His research focuses on the signalling mechanisms involved in the plasticity of the nervous system, in normal and pathological conditions.
Jean-Antoine Girault has published over 200 research articles. He has received numerous awards and honours, including the Brixham Foundation Prize in 2016, the Lamonica Prize for Neurology (French National Academy of Sciences grand prize) in 2013 and an ERC Advanced Research grant in 2010. Member of various professional committees, President of the French Neuroscience Society in 2015-2017, Jean-Antoine Girault also actively contributed to the coordination of neuroscience research and training in Paris region.
Jean-Antoine Girault is the FENS President for 2020-2022.
Manuel Mameli, Switzerland
Member of the Programme Committee
Manuel Mameli obtained his master’s degree in Biology, Specialty Neuroscience, at the University of Cagliari. After that he joined the laboratory of Prof. C. Fernando Valenzuela at the University of New Mexico as predoctoral fellow. During this time, he received an in-depth training as an in vitro electrophysiologist by Dr. Mario Carta and Prof. C. Valenzuela. He then went on to pursue his doctoral studies at the University of Geneva in the laboratory of Prof. Christian Lüscher, where he also stayed as a postdoctoral fellow. In 2010, Manuel initially joined the Institut du Fer à Moulin INSERM Unit 839 directed by Dr. Jean-Antoine Girault, as a Junior Group Leader
before he obtained a Research position at INSERM. He then became Associate Professor at the Department of Fundamental Neuroscience at the University of Lausanne in 2017. His research wants to understand the circuit-specific synaptic and cellular modifications guiding motivated behaviours. Using a combination of approaches he aims to dissect brain function in physiological and pathological states such as addiction and depression using rodents as a model.
Manuel is a Member of the Fens-Kavli Network of Excellence and recipient of the Anna Monika Foundation Research Prize.
Angela Roberts, United Kingdom
Chair of the Programme Committee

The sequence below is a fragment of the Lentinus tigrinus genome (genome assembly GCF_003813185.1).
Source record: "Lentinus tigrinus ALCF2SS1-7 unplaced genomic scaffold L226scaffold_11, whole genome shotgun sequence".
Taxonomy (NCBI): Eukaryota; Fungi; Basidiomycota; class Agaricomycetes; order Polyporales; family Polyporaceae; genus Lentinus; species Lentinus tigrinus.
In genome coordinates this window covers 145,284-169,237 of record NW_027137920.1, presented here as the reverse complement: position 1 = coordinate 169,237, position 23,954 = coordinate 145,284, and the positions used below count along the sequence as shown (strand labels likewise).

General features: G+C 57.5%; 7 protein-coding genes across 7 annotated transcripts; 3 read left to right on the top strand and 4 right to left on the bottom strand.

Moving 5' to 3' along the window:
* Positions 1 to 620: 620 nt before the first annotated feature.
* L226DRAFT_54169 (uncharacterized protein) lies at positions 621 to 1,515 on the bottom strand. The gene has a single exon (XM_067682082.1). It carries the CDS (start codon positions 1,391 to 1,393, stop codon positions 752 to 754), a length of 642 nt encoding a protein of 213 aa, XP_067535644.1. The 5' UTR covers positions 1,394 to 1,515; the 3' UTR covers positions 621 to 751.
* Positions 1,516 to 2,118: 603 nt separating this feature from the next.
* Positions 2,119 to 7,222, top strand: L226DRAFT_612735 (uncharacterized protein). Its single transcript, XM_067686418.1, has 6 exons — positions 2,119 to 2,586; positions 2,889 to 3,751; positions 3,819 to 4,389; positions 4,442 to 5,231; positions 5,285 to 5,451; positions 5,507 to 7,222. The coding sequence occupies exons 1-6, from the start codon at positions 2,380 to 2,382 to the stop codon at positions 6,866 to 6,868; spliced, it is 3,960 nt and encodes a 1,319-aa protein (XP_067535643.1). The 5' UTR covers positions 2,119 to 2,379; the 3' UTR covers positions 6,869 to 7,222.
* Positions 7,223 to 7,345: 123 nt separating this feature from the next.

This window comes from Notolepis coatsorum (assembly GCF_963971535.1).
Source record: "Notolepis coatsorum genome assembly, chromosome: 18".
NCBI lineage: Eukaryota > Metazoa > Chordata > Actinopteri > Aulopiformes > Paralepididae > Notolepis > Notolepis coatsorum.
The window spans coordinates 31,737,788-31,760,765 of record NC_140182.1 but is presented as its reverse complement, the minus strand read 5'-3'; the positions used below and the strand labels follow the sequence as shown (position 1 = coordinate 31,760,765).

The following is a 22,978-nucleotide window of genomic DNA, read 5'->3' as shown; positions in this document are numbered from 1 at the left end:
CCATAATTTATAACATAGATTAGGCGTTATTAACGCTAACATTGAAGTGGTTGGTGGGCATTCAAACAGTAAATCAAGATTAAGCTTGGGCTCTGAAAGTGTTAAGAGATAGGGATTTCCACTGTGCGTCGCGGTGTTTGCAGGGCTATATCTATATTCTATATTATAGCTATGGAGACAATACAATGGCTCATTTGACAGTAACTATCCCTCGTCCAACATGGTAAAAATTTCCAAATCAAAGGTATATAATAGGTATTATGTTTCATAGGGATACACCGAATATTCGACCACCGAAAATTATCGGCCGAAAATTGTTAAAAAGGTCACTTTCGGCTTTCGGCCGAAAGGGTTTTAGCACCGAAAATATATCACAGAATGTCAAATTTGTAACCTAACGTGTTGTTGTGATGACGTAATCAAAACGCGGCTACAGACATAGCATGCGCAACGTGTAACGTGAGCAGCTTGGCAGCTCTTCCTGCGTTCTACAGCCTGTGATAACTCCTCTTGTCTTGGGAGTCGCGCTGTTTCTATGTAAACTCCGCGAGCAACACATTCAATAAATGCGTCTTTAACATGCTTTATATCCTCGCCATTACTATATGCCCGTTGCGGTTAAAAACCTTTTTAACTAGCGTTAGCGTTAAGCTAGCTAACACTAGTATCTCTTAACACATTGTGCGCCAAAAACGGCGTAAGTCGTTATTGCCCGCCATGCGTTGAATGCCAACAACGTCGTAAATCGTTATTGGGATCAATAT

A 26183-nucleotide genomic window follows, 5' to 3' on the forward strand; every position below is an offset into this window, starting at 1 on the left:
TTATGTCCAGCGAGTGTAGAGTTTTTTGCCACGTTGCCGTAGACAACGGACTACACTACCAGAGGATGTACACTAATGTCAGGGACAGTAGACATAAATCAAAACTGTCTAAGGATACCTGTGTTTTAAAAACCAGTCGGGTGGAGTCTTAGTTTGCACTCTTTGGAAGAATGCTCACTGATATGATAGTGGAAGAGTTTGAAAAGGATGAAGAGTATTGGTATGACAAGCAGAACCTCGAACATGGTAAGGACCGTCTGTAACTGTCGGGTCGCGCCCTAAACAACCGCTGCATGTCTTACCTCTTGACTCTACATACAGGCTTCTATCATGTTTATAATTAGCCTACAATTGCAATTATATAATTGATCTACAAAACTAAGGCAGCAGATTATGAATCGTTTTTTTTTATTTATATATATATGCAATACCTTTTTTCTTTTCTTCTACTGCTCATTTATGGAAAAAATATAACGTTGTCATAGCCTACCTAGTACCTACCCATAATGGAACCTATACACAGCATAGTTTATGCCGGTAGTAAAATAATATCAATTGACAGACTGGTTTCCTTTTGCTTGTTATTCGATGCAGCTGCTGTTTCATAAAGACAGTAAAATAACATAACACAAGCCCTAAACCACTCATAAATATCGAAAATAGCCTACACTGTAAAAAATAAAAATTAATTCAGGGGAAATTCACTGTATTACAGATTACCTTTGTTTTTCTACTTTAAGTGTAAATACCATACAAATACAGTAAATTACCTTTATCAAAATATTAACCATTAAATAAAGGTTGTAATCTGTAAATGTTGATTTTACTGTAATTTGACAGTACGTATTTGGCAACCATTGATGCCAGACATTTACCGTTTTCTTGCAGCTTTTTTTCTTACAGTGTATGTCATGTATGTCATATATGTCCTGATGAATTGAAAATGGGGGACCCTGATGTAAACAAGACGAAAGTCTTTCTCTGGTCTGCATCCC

Angela Roberts graduated from the University of Sussex with a degree in Neurobiology and then obtained a PhD in Neuroendocrinology at the Department of Anatomy, University of Cambridge. She stayed on in Cambridge to conduct postdoctoral studies and following four years as a Royal Society University Research Fellow she was appointed lecturer in the Department of Anatomy in 1996. There she developed a research programme to study prefrontal circuits underlying the regulation of positive and negative emotion in primates. She combines neural, pharmacological, cardiovascular, neuroimaging and genetic techniques to dissect out the role of distinct prefrontal circuits, and their modulation by the monoamines, in the regulation of threat and reward elicited responses, relevant to our understanding of symptoms of anxiety and anhedonia in neuropsychiatric and neurodevelopmental disorders. Her research is funded by the Medical Research Council and the Wellcome Trust. She was appointed Professor of Behavioral Neuroscience and Professorial fellow of Girton College in 2009 and was elected a fellow of the Academy of Medical Sciences in 2016. In 2020 she was awarded the Goldman-Rakic Prize for outstanding achievements in cognitive neuroscience.
Angela has previously served on the councils for the European Brain and Behaviour Society and British Association for Psychopharmacology. She is currently Associate Editor at Frontiers in Behavioral Neuroscience and sits on the advisory board for Neuron.